The same river from which the Preacher’s Pulpit rises, is the beautiful Lysefjord, a popular destination for its gorgeous scenery. After a mesmerizing boat trip along the spectacular green waters of the river, visitors disembark at the cleft to avail of the breathtaking scenery. The impressive cleft is nearly 37 km long and 2 km wide.
Gamle Stavanger is known to be the largest and oldest surviving settlement of wooden houses in northern Europe. The historic town is characterized by old-fashioned homes and cobblestone streets. It’s a great place to step back in time whilst exploring the old streets, admiring the natural beauty of the surroundings and visiting museums.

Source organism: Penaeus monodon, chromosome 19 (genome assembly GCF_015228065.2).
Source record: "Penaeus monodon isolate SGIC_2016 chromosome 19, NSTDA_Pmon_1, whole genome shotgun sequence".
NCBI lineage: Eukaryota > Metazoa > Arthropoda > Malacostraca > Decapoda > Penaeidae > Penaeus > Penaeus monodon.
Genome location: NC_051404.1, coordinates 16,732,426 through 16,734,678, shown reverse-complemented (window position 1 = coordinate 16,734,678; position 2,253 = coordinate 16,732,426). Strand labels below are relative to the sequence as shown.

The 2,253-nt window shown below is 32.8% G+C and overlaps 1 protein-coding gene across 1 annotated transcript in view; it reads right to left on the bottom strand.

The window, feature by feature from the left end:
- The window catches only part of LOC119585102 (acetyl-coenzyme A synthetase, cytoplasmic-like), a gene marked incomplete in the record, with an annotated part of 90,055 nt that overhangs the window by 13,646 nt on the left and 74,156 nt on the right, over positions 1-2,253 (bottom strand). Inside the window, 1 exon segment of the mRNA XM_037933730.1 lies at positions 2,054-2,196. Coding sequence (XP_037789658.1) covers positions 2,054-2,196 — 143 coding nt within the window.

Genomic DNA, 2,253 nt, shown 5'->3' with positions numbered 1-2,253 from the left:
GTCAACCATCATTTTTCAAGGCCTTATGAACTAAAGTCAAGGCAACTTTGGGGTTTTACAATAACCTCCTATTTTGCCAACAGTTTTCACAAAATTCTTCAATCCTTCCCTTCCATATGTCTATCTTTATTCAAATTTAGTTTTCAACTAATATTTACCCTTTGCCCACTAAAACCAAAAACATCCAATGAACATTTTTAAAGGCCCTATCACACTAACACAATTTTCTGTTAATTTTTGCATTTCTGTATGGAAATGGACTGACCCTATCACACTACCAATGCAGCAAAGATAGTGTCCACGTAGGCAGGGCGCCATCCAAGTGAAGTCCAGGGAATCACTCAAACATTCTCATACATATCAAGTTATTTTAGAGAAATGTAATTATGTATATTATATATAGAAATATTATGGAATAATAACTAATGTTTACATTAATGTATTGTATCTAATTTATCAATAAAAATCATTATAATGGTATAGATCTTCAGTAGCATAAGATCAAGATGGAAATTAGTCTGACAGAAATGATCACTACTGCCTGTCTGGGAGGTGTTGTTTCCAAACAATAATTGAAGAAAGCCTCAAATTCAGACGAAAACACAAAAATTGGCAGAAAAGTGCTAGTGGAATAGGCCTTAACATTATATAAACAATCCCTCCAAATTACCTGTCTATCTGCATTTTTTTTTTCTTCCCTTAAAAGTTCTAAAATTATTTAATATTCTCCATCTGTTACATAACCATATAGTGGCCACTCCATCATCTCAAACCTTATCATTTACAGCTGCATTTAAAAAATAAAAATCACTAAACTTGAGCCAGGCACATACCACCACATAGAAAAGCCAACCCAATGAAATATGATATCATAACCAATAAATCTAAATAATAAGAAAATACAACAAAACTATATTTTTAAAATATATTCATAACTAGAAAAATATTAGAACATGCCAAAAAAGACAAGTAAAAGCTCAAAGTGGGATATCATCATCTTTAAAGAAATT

A well preserved ancient relic, Valbergtarnet, is located on the Holmen peninsula. The imposing watchtower, was built in the 18th century on the highest spot of the city to detect and warn people of any imminent danger. From the top of this tower, you can enjoy some really good views of the old town area.
One of the best places to soak in the vibe of the city is at the bustling Stavanger Harbor, a place that is almost always throbbing with life. A special event called the ‘Tall Ships Race’ takes place around this harbor in July. If you are lucky enough to be visiting Stavanger at this time, don’t miss out on making a trip to the harbor to marvel at these magnificent tall ships. Visitors can even go on board and have a look around these ships.
4444 Steps of Flørli